When? August 2013. The BIG Trip. Coming from Samoa. Next stop – Fiji.
How? Taxi, boat, ferry
There is quite a long layover at Nadi airport in Fiji. I try to sleep on the benches provided, but three guys with a banjo are providing a rousing welcome for all the tourists. Even when they stop every time I nod off I am woken by the ping of another extraneous announcement.
The plane to Tonga is a little late taking off, as the staff have found a ukulele in the departure lounge and want to track down its owner. I wonder if it is a camouflaged explosive device.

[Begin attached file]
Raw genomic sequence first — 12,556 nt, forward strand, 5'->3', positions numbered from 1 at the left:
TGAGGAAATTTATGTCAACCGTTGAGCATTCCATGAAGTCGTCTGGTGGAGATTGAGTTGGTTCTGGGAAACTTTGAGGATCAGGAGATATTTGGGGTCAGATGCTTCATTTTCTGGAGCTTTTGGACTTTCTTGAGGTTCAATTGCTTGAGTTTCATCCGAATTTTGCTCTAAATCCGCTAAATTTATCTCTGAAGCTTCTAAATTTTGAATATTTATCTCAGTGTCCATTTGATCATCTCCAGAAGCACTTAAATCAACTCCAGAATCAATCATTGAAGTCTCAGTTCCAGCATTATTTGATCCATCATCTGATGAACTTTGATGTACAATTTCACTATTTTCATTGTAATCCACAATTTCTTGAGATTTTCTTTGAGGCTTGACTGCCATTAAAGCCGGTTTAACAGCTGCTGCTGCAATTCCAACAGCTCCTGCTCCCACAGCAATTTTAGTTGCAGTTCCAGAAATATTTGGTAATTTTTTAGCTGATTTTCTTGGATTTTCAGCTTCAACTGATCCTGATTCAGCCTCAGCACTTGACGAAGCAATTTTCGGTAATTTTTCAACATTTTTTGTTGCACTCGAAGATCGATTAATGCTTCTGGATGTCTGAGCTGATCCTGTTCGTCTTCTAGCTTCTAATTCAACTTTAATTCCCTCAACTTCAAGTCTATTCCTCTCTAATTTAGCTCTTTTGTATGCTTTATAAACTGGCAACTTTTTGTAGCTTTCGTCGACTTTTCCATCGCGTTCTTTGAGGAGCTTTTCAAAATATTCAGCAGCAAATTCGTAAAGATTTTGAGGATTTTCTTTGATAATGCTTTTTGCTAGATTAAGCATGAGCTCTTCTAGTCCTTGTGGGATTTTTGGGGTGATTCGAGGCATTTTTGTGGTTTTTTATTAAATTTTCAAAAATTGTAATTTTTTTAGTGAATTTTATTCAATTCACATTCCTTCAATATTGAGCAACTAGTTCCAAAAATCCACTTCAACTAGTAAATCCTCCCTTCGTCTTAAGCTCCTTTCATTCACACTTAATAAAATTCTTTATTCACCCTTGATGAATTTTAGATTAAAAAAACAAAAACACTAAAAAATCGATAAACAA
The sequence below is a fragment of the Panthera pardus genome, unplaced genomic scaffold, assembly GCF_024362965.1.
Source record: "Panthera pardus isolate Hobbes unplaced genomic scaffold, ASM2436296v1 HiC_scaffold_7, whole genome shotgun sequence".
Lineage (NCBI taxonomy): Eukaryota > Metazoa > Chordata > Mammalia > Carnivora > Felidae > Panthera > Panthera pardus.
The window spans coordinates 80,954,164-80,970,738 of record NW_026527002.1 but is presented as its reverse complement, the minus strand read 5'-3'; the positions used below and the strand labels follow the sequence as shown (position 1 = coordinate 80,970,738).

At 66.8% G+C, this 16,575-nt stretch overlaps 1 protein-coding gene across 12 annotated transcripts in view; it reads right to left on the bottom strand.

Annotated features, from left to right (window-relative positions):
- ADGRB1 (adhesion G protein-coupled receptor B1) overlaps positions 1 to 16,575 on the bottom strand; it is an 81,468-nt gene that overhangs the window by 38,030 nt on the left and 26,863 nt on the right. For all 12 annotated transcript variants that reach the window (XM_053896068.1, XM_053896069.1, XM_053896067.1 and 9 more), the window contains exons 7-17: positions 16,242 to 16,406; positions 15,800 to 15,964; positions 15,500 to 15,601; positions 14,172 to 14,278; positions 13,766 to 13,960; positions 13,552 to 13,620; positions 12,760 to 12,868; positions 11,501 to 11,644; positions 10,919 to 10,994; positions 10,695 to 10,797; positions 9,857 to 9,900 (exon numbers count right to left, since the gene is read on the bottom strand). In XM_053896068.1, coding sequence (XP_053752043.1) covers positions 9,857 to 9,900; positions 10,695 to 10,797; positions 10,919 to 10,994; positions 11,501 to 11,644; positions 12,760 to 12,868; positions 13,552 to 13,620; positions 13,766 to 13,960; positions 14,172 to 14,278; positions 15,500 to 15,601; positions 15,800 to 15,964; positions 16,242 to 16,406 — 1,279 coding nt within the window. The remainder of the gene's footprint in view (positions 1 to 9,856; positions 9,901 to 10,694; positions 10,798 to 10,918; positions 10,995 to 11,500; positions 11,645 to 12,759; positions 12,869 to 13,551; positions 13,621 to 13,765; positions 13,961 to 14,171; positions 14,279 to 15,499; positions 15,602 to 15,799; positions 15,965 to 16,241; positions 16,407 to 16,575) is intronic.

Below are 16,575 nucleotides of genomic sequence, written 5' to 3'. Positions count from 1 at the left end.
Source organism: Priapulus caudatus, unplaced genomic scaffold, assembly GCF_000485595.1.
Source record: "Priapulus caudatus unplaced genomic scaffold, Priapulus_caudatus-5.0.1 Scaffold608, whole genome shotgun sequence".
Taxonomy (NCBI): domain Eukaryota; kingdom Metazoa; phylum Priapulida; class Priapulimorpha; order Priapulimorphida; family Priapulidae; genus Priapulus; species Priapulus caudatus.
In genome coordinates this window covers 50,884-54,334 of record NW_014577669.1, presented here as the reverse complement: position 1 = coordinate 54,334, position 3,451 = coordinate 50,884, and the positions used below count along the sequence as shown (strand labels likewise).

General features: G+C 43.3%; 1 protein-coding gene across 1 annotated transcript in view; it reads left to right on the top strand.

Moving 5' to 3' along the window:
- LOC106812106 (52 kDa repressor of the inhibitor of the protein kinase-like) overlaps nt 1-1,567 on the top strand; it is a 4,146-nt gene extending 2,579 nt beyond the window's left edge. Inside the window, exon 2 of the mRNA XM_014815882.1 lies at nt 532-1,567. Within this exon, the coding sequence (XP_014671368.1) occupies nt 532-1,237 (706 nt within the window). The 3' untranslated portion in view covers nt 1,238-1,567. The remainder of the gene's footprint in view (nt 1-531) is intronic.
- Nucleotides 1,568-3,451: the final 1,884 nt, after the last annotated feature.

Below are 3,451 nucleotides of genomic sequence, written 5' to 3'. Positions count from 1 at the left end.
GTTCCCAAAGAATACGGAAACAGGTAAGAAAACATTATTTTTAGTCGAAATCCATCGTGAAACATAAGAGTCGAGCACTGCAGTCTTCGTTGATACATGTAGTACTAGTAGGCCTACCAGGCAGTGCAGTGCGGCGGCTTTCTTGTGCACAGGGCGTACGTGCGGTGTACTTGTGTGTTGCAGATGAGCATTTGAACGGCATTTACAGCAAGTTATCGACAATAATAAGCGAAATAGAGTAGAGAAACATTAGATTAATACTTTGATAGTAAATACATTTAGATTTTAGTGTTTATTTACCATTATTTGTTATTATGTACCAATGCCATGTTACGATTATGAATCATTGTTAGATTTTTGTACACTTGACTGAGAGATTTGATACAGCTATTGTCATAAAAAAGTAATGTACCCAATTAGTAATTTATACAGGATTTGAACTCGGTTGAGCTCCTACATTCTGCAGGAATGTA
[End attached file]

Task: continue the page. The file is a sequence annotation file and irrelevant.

When I get to Nuku Alofa in Tonga the fun really begins. I have been emailing a lady named Nive at my hotel to arrange airport pick ups and tours, as I only have two and a half days here and tomorrow is Sunday (the Tongans are even more religious than the Samoans). No sign saying Susan Rogers at the airport. In fact no-one to meet me at all. So I take a taxi into town and am dropped off at a building site. It does have the right name over the door, but I make the little driver wait while I check I’m in the right place. Yes, up the stairs at the back is a semblance of a once grand hotel, but it’s shrouded in dust sheets. I’m told this is all fine as work doesn’t actually start till Monday. Yes, the restaurant downstairs will be open later. I’m surprised. All I can see are bulldozers and cement mixers. Nive has forgotten to tell anyone to pick me up. No-one knows anything about my tours. And she’s not here; it’s her day off. She’s not answering her phone either.